One of my favourite plants of the season is the diminutive snowdrop, known colloquially as the February Fairmaid! I really admire the fact that whatever the weather throws at it, it soldiers on regardless. The tips of its leaves are especially strengthened to push through frozen ground.

The name of the common snowdrop - Galanthus nivalis - is derived from Greek: gala meaning milk, anthos meaning flower and nivalis denoting snowy. As with most plants, there are many common names; one of my favourites is Candlemas bells, which thanks to Richard Mabey’s book Flora Brittanica, I discovered was so-named by the Catholic Church as a symbol for Candlemas day (2nd February) for its pure white flowers.

Snowdrops first appear to have been recorded growing wild in the 1770s when they were discovered in Worcestershire and Gloucestershire. Increasingly, some of the rarer cultivars of Galanthus change hands for quite large amounts of money. Various gardens up and down the country open their gardens in February to showcase these cultivars. These snowdrop events are becoming very popular and everyone welcomes getting out and about on those dull days in winter to view and perhaps buy some bulbs to plant at home.

Planting these bulbs ‘in the green’ – just after they’ve finished flowering - gives a good chance of getting established ready for displays the following year and if they’re happy in their given spot, over time they will multiply. Some of them, for example Galanthus S. Arnott, are even scented and have a lovely delicate honey aroma.

Over the last three years we have planted great swathes of Galanthus in our woodland areas here at the gardens: over 90,000 bulbs have been painstakingly planted in pockets all along the woodland ride area and around the columns and it is delightful to see them in February.

On the Winter Walk and sandstone rock areas we are developing a small collection ourselves; cultivars include Galanthus Brenda Troyle which is a hybrid cultivar of S. Arnott and so therefore is also scented. G. Magnet has large flowers held away from the stems so you can easily see the inner petal edges brushed with a green V shape. A very early one which has been flowering reliably since December is Galanthus Mrs McNamara; she is tall and robust on long stems which are held elegantly and the petals are pure white. This one is named after Dylan Thomas’s Mother-in-Law.

Leafing through books and catalogues there are many intriguingly named cultivars that just invite you to want to see them with names such as G. Mustang Sally, and G. Mr Blobby! We should certainly increase our collection to include these. One of the largest snowdrops of all, which we do have, is G. Mighty Atom, sometimes known as G. Bill Bishop. Another which is worth investigating is G Augustus; its petals are intriguingly crimped like that of seersucker fabric.

One of the most excellent bed fellows to plant with snowdrops is winter aconite Eranthis hyemalis. Its deep green leaves circle bright yellow petals in a necklace formation. They both do well under a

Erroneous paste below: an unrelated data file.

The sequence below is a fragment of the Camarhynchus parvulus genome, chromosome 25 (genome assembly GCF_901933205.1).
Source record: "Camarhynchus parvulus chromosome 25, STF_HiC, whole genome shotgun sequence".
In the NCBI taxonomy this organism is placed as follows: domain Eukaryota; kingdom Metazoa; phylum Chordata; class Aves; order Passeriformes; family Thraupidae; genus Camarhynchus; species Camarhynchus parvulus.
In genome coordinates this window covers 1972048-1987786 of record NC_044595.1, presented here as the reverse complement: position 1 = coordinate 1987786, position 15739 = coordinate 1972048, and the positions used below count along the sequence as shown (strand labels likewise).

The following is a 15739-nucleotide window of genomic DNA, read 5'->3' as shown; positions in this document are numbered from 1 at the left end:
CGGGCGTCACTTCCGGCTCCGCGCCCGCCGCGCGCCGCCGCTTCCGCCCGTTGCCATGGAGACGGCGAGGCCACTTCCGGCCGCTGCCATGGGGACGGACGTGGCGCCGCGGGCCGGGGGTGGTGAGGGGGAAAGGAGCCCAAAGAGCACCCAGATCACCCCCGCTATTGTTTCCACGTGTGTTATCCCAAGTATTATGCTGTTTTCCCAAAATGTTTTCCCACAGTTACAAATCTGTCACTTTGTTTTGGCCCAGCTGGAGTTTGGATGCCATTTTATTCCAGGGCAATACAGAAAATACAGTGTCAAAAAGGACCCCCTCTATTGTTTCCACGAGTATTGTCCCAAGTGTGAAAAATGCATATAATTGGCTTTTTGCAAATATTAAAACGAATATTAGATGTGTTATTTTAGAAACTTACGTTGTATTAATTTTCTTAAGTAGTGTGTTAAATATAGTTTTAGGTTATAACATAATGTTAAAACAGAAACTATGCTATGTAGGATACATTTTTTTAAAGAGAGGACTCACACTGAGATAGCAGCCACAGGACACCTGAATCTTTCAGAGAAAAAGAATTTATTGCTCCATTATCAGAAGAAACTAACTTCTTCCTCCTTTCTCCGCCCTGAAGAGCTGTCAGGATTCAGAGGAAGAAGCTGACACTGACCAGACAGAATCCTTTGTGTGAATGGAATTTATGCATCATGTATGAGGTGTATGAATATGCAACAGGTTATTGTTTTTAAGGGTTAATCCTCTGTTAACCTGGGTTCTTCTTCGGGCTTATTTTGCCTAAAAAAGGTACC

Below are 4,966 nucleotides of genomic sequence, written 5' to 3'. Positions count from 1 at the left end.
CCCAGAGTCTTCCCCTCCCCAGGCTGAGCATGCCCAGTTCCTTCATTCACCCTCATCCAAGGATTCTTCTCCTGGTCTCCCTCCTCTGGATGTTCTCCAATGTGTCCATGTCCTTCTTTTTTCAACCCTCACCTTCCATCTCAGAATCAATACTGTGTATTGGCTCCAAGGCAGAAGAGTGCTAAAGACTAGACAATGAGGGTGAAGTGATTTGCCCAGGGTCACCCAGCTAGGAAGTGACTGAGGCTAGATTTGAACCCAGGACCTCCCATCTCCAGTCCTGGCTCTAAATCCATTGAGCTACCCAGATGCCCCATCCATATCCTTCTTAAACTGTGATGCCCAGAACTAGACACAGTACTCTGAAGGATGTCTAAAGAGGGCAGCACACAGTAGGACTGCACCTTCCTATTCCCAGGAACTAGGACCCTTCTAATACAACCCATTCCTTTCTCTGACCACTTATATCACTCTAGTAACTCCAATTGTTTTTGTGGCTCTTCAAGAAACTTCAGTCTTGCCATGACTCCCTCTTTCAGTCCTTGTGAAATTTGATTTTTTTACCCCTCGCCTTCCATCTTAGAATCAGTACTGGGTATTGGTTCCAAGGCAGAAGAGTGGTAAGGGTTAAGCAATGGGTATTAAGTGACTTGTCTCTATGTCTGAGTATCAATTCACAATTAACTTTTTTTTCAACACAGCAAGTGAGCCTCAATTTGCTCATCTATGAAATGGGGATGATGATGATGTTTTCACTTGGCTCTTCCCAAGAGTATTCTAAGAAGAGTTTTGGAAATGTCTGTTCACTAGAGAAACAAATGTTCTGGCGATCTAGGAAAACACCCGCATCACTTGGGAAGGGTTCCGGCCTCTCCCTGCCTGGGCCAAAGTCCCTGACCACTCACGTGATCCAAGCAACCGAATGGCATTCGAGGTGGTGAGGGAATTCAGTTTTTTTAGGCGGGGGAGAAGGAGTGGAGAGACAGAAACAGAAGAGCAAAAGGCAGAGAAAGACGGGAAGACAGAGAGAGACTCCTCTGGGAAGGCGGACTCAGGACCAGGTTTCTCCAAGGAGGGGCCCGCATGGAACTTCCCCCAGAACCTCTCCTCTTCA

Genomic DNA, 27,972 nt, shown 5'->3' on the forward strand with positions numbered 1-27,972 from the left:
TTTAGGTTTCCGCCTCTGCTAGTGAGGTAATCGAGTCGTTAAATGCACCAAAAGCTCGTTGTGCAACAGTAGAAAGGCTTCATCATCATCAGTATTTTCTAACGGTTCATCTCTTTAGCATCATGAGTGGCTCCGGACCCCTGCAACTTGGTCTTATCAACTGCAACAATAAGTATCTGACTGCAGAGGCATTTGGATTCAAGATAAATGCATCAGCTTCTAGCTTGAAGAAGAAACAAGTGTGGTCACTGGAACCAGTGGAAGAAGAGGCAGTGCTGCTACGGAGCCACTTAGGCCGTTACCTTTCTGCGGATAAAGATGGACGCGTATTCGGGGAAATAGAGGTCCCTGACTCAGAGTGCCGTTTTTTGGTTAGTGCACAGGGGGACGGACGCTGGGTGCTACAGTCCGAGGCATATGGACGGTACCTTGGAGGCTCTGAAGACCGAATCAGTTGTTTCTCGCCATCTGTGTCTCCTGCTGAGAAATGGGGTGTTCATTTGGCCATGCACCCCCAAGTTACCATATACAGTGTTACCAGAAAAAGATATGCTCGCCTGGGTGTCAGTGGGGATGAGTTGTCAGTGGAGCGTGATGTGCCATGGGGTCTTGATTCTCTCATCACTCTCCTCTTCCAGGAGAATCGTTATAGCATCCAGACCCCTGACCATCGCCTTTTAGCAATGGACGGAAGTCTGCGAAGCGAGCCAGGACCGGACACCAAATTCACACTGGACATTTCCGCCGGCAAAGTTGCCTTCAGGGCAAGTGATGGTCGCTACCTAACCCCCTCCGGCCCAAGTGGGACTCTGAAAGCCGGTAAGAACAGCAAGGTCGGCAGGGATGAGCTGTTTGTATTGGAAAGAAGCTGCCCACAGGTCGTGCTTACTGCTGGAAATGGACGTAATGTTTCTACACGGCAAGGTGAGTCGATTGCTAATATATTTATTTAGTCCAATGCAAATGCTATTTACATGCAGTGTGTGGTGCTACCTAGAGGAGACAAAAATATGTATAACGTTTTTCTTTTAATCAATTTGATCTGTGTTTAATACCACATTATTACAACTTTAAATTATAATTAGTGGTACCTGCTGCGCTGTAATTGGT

tree canopy and like to be left undisturbed. The sight of these beautiful golden plants shining brightly on a cold winter’s day is undoubtedly one of the most rewarding and uplifting sights of the winter season.

Jobs for the week

· Prepare to chit potatoes.

· Sort through your seed catalogues and start to prepare orders for direct sowing vegetables and flowers, a much cheaper way of propagation than buying plants if you have the space.

· Make sure that the bird feeders are topped up with tasty morsels for our feathered friends and there is always a clean supply of water for them to bathe in.

With thanks to Katherine Musgrove, Horticulturist at RHS Garden Harlow Carr


Until 25 February: Bath House Gallery - Japanese Gardens Exhibition The most northerly RHS garden in Harrogate is turning Japanese in the New Year as it hosts an exhibition telling the story of Japanese gardens and how their design and planting styles inspired the British to build Japanese-style gardens here in the UK. There will also be a display devoted to the ongoing restoration of the 1920’s Japanese-style garden in Harrogate’s nearby Valley Gardens. A pop-up Japanese Shop will also be set up in the garden selling authentic Japanese products and gifts throughout the exhibition and an opportunity to try your hand at Japanese-inspired crafts such as calligraphy, origami, and the ‘Chopstick Challenge’ under the expert guidance of Japanese tutors in traditional costume. 10am – 3pm. Normal garden admission.

Until 25 February: Women in Horticulture Exhibition Harlow Carr plays host to a Women in Horticulture exhibition celebrating women’s contribution to the horticultural industry over the last 100 years. It includes some well-known names such as Gertrude Jekyll, Margery Fish and Constance Spry, all of whom left an enduring legacy. The touring exhibition – which takes place from 11am – 3pm daily in the Harlow Carr library - is on loan from RHS Lindley Library in London. Normal garden admission.